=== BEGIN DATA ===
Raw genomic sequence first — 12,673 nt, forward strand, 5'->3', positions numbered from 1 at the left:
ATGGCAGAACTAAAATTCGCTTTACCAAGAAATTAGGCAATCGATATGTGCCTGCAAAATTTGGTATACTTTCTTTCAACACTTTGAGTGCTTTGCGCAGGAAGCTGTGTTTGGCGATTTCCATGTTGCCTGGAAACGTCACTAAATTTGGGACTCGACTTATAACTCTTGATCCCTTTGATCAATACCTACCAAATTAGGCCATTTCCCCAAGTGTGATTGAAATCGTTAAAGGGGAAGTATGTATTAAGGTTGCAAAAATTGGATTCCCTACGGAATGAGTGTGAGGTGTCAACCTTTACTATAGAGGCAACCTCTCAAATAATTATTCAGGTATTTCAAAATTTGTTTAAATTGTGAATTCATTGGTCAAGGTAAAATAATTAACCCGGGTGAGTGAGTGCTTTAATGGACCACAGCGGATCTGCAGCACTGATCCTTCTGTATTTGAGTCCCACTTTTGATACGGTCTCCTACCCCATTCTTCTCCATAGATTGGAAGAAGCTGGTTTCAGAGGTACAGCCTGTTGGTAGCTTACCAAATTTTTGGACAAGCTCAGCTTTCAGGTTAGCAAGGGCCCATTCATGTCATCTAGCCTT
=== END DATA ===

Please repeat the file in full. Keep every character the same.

Raw genomic sequence first — 12,673 nt, forward strand, 5'->3', positions numbered from 1 at the left:
ATGGCAGAACTAAAATTCGCTTTACCAAGAAATTAGGCAATCGATATGTGCCTGCAAAATTTGGTATACTTTCTTTCAACACTTTGAGTGCTTTGCGCAGGAAGCTGTGTTTGGCGATTTCCATGTTGCCTGGAAACGTCACTAAATTTGGGACTCGACTTATAACTCTTGATCCCTTTGATCAATACCTACCAAATTAGGCCATTTCCCCAAGTGTGATTGAAATCGTTAAAGGGGAAGTATGTATTAAGGTTGCAAAAATTGGATTCCCTACGGAATGAGTGTGAGGTGTCAACCTTTACTATAGAGGCAACCTCTCAAATAATTATTCAGGTATTTCAAAATTTGTTTAAATTGTGAATTCATTGGTCAAGGTAAAATAATTAACCCGGGTGAGTGAGTGCTTTAATGGACCACAGCGGATCTGCAGCACTGATCCTTCTGTATTTGAGTCCCACTTTTGATACGGTCTCCTACCCCATTCTTCTCCATAGATTGGAAGAAGCTGGTTTCAGAGGTACAGCCTGTTGGTAGCTTACCAAATTTTTGGACAAGCTCAGCTTTCAGGTTAGCAAGGGCCCATTCATGTCATCTAGCCTT